True-blue heroes honored at chamber awards
While working a street fair in September, Police Officer Thomas Sheehy witnessed a vehicle collision at University Place and E. Eighth St. involving a moving car that slammed into a parked one. As the Sixth Precinct officer approached the crash, he noticed the female driver in the front seat, bent over, unresponsive.
After attempts to open the driver’s door and passenger doors failed, Sheehy used his expandable baton to break the rear driver-side window. Once the driver was extricated from the car, Sheehy called for an ambulance and began administering chest compressions to the victim. Backup officers arrived bearing a defibrillator, and Sheehy attached the electro-pads to the woman, gave two shocks, and she regained a stable pulse. Fire Department EMS arrived at the scene and the woman was transported to Mount Sinai Beth Israel Hospital, at E. 16th St. and First Ave.
“I really have to thank all the officers who were with me that day,” Sheehy said in his acceptance speech for Officer of the Year at the 14th Annual Safe City, Safe Streets awards luncheon, held by the Greenwich Village-Chelsea Chamber of Commerce. “It was teamwork that helped the girl get out of the situation that she was in. I’m really honored for this award.”
Sheehy has been a member of the New York Police Department for six-and-a-half years and a member of the Sixth Precinct since 2013. Additionally, he volunteered to assist in the department’s field-training program, in which he trained 34 officers newly assigned to the Greenwich Village precinct.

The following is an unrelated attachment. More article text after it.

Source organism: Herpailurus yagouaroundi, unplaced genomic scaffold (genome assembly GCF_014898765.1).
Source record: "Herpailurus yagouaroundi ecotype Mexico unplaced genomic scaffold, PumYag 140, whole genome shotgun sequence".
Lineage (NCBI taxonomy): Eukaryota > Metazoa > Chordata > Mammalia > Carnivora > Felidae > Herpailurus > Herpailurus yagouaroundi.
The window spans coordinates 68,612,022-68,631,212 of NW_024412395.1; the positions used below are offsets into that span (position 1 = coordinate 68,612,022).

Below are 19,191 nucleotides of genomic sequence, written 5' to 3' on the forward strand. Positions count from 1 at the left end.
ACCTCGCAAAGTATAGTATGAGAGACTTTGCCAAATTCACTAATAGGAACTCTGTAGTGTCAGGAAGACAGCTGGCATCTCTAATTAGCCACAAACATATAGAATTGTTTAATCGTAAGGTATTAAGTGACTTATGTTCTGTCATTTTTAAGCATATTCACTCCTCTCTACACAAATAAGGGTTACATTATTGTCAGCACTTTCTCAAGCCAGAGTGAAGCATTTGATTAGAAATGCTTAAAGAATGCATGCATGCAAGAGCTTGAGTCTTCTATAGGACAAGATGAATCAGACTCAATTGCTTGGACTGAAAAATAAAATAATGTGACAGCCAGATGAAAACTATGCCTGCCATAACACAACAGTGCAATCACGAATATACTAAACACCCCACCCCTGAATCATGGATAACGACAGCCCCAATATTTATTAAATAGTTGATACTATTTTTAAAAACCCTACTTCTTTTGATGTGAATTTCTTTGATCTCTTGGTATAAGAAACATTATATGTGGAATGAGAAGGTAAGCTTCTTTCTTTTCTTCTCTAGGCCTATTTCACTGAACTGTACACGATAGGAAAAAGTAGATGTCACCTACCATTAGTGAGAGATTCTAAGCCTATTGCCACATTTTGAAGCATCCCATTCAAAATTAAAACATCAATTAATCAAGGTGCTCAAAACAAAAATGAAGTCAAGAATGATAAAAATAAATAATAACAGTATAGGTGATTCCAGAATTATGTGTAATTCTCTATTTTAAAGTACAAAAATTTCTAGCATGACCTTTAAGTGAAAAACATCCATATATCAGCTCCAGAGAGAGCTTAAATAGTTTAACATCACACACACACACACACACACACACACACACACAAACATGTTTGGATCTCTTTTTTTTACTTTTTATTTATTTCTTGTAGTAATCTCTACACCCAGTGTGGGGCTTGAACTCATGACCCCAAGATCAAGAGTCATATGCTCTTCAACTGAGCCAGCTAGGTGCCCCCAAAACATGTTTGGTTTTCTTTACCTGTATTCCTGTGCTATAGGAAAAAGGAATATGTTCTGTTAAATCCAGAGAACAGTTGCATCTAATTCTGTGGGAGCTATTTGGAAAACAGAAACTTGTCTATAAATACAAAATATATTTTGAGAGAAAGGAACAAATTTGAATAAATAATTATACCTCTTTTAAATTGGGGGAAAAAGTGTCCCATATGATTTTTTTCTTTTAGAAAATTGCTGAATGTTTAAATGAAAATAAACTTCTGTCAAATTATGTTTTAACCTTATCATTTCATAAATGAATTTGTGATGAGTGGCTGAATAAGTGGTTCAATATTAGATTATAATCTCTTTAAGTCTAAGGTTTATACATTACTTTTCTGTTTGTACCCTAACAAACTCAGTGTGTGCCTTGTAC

Robert Boyce, chief of detectives of the New York Police Department, was the event’s keynote speaker. Addressing the assembled officers, families and friends, Boyce said, in light of recent terror events — including two ISIS-inspired terrorist attacks in Manhattan, on Oct. 31, which killed eight people, and Dec. 11, which injured three — it’s a “dangerous environment to be an officer, whether uniformed or not.”
Sheehy, along with six other officers and one sergeant from other Manhattan South precincts, were honored with Officer of the Year awards from their respective commands. The award was given for going above and beyond, demonstrating outstanding community policing, and keeping neighborhoods safe.
In the East Village’s Ninth Precinct, Officer Antonio Arroyo, a 13-year department veteran, was honored. During his time with the department, Arroyo has been assigned to various details, such as the Street Narcotics Enforcement Unit, or SNEU, Anticrime and Field Intelligence, racking up 280 arrests. As the Ninth’s assistant Field Intelligence officer, Arroyo has developed confidential informants and gathered valuable information that has helped lead to larger arrests. In the past year, he has taken numerous guns off the street and made several arrests of high-priority perpetrators responsible for violence and drug trafficking in the precinct.